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Deep Dive: Plundering the Depths of the Dallas Stars Forwards

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With the start of the 2020-21 NHL season less than ten days away, let’s take an in-depth look at the Stars’ forwards.

Dallas Stars v Vegas Golden Knights - Game Five Photo by Bruce Bennett/Getty Images

Training camp for the 2020-21 NHL season is in session, with the Dallas Stars’ season opener less than ten days away. Dallas is bringing back a roster almost identical to last year’s, but with injuries, a taxi squad, and some new faces, Rick Bowness still has some tough decisions to make regarding his lineup.

So today we’re starting a short series taking a hard look at the Stars’ training camp roster. We’re not particularly focused on predicting an opening night lineup — we already did that a couple months ago — but rather looking at roster spot battles, player usage, that sort of thing. Today, we’ll focus on the forwards.


This offseason, the Stars said goodbye to two wingers in Mattias Janmark and Corey Perry, and they will also be without star center Tyler Seguin for the time being. That leaves three holes to fill, one of which will be no doubt taken by playoff breakout star Joel Kiviranta, who entered the lineup last summer due to injuries and never left.

The remaining spots will be fought over by veterans and prospects alike. Justin Dowling, Joel L’Esperance, Nicholas Caamano, Jason Robertson, and Ty Dellandrea are all names to keep an eye on. Caamano in particular is interesting — he’s been on the fourth line with Robertson and Jason Dickinson to start out camp, and Bowness praised his style of play when talking to reporters yesterday.

2020 NHL Stanley Cup Final - Game Four Photo by Andy Devlin/NHLI via Getty Images

Dellandrea, while pegged by many to make the roster in Seguin’s absence, meanwhile has been skating with the second team, consisting mostly of younger players and prospects. He will certainly make at least the taxi squad, but he’ll have roughly a 2-3 week trial to prove he belongs in the NHL. Otherwise, the AHL season begins on February 5th, and spending his first professional season in the minors might be the best thing for his development.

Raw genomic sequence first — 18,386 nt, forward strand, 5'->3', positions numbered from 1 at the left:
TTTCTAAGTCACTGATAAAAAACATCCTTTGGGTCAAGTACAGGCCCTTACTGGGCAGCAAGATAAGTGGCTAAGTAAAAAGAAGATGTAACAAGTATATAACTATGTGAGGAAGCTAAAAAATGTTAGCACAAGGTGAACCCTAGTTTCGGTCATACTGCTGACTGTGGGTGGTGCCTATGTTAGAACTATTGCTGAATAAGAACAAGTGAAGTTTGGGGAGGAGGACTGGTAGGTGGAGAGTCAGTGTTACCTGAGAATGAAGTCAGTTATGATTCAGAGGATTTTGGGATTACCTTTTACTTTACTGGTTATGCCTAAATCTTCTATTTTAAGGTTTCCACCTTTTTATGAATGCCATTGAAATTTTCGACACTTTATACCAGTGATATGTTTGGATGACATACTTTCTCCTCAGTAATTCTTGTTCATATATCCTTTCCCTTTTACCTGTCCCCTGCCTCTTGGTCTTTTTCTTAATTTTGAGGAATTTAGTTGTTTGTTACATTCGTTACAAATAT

In contrast, Robertson, who led the Texas Stars in scoring last year despite being a rookie, has a good chance of staying around regardless. The Stars aren’t a very scoring driven team, only more so with Seguin out of the lineup. Even if Robertson is relegated to the taxi squad, it might be good to keep him around to insert him into the lineup every now and then as a fresh pair of legs for when the Stars need to jumpstart their offense.

Speaking of the offense, perhaps the biggest question mark regarding the forward lines will be the usage of Denis Gurianov and Roope Hintz, whose lack of ice time was a sore subject among fans last season. Bowness told reporters yesterday that he plans to keep both players together on the same line, with likely either Jamie Benn or Joel Kiviranta on the wing. Personally, I would opt for the former — Benn might not be able to keep up with the speed of Hintz and Gurianov, but the duo could provide a nice boost to Benn’s offensive production. Plus, Benn would bring a physical style of play to the line, if you’re into that sort of thing.

Colorado Avalanche v Dallas Stars - Game Four Photo by Dave Sandford/NHLI via Getty Images

As with the two youngsters, Bowness also said he plans to keep Joe Pavelski and Alexander Radulov together on the same line, which will form the core of the other top scoring line. Of course, it’s the team’s third line — Radek Faksa, Blake Comeau, and Andrew Cogliano — which will likely see the most ice time out of any forwards. That might make Stars fans roll their eyes a bit, but you can’t argue that it hasn’t been an effective strategy in the past.

Overall, the Stars have the basic framework in place for their forward lines. The goal of this training camp is to figure out how best to fill the holes to create the finished product. As in years past, the Stars’ will likely be a low scoring team, but there is untapped potential in some of the team’s younger players. It’s Bowness’s job to bring it out of them.